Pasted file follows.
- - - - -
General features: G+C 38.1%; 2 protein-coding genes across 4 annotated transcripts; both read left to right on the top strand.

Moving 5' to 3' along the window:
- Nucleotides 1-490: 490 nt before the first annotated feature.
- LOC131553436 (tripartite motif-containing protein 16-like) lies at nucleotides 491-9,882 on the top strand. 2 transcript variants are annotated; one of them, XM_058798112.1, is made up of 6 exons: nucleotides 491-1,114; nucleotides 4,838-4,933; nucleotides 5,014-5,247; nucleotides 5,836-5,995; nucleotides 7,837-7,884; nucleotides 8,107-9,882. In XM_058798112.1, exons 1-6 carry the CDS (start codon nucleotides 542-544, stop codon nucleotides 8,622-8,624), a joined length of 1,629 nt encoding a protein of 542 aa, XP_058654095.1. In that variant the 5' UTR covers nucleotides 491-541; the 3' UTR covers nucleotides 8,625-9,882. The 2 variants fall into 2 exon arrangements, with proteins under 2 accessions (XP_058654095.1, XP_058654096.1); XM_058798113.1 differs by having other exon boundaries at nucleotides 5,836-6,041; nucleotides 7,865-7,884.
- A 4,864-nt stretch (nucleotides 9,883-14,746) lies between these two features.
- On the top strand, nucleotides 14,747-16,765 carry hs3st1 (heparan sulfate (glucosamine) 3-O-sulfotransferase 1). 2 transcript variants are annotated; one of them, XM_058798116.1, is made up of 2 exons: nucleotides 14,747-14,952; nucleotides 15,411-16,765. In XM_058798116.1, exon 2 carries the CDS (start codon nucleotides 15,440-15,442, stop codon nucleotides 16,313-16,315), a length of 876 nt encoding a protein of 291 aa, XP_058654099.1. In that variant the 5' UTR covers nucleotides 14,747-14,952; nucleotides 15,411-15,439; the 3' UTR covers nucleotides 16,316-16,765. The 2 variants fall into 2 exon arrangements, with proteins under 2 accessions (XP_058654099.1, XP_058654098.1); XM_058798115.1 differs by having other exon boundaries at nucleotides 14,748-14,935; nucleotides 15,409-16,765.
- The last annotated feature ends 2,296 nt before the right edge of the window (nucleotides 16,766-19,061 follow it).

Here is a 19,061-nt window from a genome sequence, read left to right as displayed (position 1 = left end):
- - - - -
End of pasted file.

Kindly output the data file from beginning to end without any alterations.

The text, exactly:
General features: G+C 38.1%; 2 protein-coding genes across 4 annotated transcripts; both read left to right on the top strand.

Moving 5' to 3' along the window:
- Nucleotides 1-490: 490 nt before the first annotated feature.
- LOC131553436 (tripartite motif-containing protein 16-like) lies at nucleotides 491-9,882 on the top strand. 2 transcript variants are annotated; one of them, XM_058798112.1, is made up of 6 exons: nucleotides 491-1,114; nucleotides 4,838-4,933; nucleotides 5,014-5,247; nucleotides 5,836-5,995; nucleotides 7,837-7,884; nucleotides 8,107-9,882. In XM_058798112.1, exons 1-6 carry the CDS (start codon nucleotides 542-544, stop codon nucleotides 8,622-8,624), a joined length of 1,629 nt encoding a protein of 542 aa, XP_058654095.1. In that variant the 5' UTR covers nucleotides 491-541; the 3' UTR covers nucleotides 8,625-9,882. The 2 variants fall into 2 exon arrangements, with proteins under 2 accessions (XP_058654095.1, XP_058654096.1); XM_058798113.1 differs by having other exon boundaries at nucleotides 5,836-6,041; nucleotides 7,865-7,884.
- A 4,864-nt stretch (nucleotides 9,883-14,746) lies between these two features.
- On the top strand, nucleotides 14,747-16,765 carry hs3st1 (heparan sulfate (glucosamine) 3-O-sulfotransferase 1). 2 transcript variants are annotated; one of them, XM_058798116.1, is made up of 2 exons: nucleotides 14,747-14,952; nucleotides 15,411-16,765. In XM_058798116.1, exon 2 carries the CDS (start codon nucleotides 15,440-15,442, stop codon nucleotides 16,313-16,315), a length of 876 nt encoding a protein of 291 aa, XP_058654099.1. In that variant the 5' UTR covers nucleotides 14,747-14,952; nucleotides 15,411-15,439; the 3' UTR covers nucleotides 16,316-16,765. The 2 variants fall into 2 exon arrangements, with proteins under 2 accessions (XP_058654099.1, XP_058654098.1); XM_058798115.1 differs by having other exon boundaries at nucleotides 14,748-14,935; nucleotides 15,409-16,765.
- The last annotated feature ends 2,296 nt before the right edge of the window (nucleotides 16,766-19,061 follow it).

Here is a 19,061-nt window from a genome sequence, read left to right as displayed (position 1 = left end):